U.S. Department of the InteriorDOI News Header
Office of the Secretary
January 31, 2007
Shane Wolfe, DOI, 202-208-6416
Karen Wood, DOI, USGS, 703-648-4447
Ghyslain Charron, NRC, 613-992-4447
Kathleen Olson, NRC, 613-996-2007

U.S.-Canadian Science Pact to Improve Monitoring of Land Cover, Biodiversity, Climate Change

WASHINGTON – The Department of the Interior’s U.S. Geological Survey and Natural Resources Canada have launched a high-tech satellite mapping initiative that can better monitor changes in the combined land cover of two of the world’s largest nations.
Using infrared, radar relief and other remote sensing techniques, the partnership will produce integrated information that will help natural resource managers to better assess the health of landscapes, cross border wildland fire risks, changes in biodiversity and the effects of climate change on permafrost. This improved data will enable managers to develop more effective land management policies.

“Natural processes like wildland fires do not stop at the border, so this type of information is critical for identifying land-cover trends,” said U.S. Secretary of the Interior Dirk Kempthorne. “This new international partnership will build on the expertise of both the U.S. and Canadian science agencies and lead to a more comprehensive and standardized monitoring of North America’s land cover.”

“This agreement reflects a lengthy history of joint research and mutual collaboration between our two countries,” said the Honourable Gary Lunn, Canada’s Minister of Natural Resources. “Working together, this partnership will allow us to share information and maximize our scientific knowledge so that we can better monitor the changes of our land, including the permafrost areas in the North.”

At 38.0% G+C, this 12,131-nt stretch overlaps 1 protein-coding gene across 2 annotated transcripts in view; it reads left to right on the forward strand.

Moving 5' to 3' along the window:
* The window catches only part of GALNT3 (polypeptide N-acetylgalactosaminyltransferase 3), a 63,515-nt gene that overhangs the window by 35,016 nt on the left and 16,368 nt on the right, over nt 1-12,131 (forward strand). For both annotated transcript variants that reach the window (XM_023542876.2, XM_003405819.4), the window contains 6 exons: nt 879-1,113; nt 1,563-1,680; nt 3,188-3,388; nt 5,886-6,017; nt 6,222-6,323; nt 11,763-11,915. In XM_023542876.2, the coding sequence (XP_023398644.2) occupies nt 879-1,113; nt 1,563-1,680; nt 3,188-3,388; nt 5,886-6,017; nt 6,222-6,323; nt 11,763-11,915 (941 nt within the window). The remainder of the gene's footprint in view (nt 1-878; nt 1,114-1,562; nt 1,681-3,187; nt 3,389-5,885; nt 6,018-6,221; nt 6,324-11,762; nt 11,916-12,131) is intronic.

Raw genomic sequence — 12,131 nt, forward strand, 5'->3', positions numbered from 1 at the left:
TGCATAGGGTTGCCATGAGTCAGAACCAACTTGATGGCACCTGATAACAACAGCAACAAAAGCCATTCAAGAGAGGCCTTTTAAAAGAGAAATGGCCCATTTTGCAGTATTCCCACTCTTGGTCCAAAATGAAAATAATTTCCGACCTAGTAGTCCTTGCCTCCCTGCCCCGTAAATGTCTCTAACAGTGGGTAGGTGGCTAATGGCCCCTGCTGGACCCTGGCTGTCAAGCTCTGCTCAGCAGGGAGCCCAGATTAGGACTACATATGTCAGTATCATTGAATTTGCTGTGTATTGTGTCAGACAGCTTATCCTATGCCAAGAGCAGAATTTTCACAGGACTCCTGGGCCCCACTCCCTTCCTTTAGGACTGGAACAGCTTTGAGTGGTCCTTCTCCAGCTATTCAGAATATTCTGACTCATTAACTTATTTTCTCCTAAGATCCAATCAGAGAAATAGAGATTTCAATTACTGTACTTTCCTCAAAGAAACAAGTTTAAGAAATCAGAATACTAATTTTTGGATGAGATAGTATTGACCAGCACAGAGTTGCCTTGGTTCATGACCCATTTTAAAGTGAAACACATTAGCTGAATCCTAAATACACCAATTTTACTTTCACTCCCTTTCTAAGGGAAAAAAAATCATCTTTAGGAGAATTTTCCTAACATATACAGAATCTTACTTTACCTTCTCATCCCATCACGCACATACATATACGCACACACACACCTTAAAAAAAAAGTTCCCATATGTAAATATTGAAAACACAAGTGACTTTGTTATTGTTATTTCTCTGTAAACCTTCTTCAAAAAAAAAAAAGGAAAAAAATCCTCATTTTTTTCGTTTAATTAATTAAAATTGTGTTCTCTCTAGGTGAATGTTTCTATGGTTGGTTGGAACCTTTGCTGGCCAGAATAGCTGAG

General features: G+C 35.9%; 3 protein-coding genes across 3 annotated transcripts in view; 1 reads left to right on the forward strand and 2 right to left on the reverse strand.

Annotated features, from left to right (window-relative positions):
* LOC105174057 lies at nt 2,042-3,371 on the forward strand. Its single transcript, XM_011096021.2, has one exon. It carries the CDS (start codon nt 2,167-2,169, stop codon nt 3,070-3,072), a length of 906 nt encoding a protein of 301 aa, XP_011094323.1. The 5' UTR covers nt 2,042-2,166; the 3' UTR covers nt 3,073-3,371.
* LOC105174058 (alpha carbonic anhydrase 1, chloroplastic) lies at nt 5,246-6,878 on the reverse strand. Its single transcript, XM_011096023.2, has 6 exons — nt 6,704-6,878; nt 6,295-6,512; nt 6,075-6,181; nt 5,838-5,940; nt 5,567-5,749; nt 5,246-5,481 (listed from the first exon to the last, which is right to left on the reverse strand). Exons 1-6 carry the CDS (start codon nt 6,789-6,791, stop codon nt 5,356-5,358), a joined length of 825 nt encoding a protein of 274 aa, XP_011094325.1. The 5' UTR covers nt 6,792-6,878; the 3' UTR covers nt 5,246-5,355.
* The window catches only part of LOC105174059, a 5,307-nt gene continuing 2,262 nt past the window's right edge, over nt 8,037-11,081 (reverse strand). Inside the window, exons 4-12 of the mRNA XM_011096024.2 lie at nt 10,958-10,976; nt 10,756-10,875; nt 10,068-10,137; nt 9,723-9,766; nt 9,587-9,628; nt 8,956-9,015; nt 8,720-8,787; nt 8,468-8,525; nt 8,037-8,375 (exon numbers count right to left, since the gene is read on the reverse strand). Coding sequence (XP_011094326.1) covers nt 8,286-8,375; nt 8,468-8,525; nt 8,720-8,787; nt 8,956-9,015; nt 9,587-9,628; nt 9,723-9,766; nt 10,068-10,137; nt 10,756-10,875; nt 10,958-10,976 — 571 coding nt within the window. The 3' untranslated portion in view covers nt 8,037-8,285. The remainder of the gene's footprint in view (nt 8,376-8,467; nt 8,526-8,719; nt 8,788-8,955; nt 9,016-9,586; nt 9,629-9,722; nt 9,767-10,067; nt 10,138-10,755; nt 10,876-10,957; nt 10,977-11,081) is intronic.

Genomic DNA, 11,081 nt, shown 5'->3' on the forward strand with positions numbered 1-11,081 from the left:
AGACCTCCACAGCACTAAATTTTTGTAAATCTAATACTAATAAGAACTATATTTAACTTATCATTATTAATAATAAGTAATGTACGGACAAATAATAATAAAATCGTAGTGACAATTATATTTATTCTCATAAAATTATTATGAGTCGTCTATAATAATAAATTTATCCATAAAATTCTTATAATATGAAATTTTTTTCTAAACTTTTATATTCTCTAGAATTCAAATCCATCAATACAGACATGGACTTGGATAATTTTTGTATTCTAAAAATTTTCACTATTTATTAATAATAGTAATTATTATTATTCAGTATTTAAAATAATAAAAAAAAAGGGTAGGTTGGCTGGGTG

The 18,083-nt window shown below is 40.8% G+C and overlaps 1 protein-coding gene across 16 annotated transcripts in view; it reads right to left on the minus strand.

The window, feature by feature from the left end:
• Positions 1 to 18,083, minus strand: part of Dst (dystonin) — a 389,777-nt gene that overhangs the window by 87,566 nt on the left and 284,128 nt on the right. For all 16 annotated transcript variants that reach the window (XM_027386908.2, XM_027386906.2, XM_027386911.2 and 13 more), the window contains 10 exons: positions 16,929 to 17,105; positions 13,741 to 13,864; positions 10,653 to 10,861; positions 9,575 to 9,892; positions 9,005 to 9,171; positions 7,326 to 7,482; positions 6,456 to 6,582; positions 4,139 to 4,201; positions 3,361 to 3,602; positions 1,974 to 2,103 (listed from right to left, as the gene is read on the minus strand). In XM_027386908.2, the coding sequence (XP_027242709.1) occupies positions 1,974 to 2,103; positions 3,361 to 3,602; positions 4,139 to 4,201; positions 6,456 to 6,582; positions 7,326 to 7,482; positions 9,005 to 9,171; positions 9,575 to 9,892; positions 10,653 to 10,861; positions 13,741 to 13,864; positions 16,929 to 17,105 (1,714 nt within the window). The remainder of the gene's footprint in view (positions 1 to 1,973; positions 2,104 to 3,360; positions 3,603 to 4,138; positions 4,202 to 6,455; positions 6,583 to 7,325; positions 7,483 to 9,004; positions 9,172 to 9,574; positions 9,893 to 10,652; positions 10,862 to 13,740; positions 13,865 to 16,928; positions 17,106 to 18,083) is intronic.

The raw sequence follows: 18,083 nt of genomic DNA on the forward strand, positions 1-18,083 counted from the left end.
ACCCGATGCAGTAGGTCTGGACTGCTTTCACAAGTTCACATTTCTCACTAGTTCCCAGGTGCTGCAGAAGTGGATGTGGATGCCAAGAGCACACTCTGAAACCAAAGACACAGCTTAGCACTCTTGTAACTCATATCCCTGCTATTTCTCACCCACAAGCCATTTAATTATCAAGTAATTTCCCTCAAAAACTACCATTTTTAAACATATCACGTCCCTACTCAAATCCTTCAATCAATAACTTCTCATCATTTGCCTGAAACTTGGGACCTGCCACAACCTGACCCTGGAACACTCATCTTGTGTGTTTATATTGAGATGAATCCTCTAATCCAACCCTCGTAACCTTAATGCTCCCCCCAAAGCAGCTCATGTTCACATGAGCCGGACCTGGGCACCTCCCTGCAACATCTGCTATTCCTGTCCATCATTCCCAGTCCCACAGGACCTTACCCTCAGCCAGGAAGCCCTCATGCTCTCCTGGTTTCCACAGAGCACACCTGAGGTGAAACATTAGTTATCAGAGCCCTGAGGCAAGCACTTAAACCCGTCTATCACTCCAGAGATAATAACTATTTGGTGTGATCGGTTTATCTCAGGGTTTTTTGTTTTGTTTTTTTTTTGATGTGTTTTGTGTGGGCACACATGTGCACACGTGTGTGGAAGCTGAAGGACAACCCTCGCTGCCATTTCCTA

Land cover is the product of both natural processes and human influences. Land cover information is essential for a wide variety of issues such as: assessing ecosystem status and health; understanding spatial patterns of biodiversity; land use planning; and developing land management policy. Human modification of land cover has important implications for environmental quality, as well as natural resource availability, quality and use.

The agreement involves a dynamic land-cover monitoring system for all of North America and the development of permafrost modeling applications. There are also future projects planned for longer-term collaboration on the development of radar applications.

The land-cover mapping initiative will be useful to both countries, for the tri-national (including Mexico) Commission for Environmental Cooperation, as well as for international initiatives jointly undertaken by members of the Group on Earth Observations (GEO). One of many examples of how unified North American land-cover mapping may be used is in monitoring wildfire risk across national borders.

Collaborative efforts in the development of permafrost applications will focus first on the mapping of the Yukon River Basin. A key application in joint permafrost mapping will be assessing the impacts of climate change on human settlements, physical infrastructure, and ecosystems in both countries.

The USGS serves the United States by providing reliable scientific information and Earth observations to describe and understand the Earth; minimize loss of life and property from natural disasters; manage water, biological, energy and mineral resources; and enhance and protect our quality of life. Natural Resources Canada (NRCan) plays a pivotal role in helping shape the important contributions of the natural resources sector to the Canadian economy, society and environment.

NRCan’s news releases and backgrounders are available at www.nrcan.gc.ca/media.

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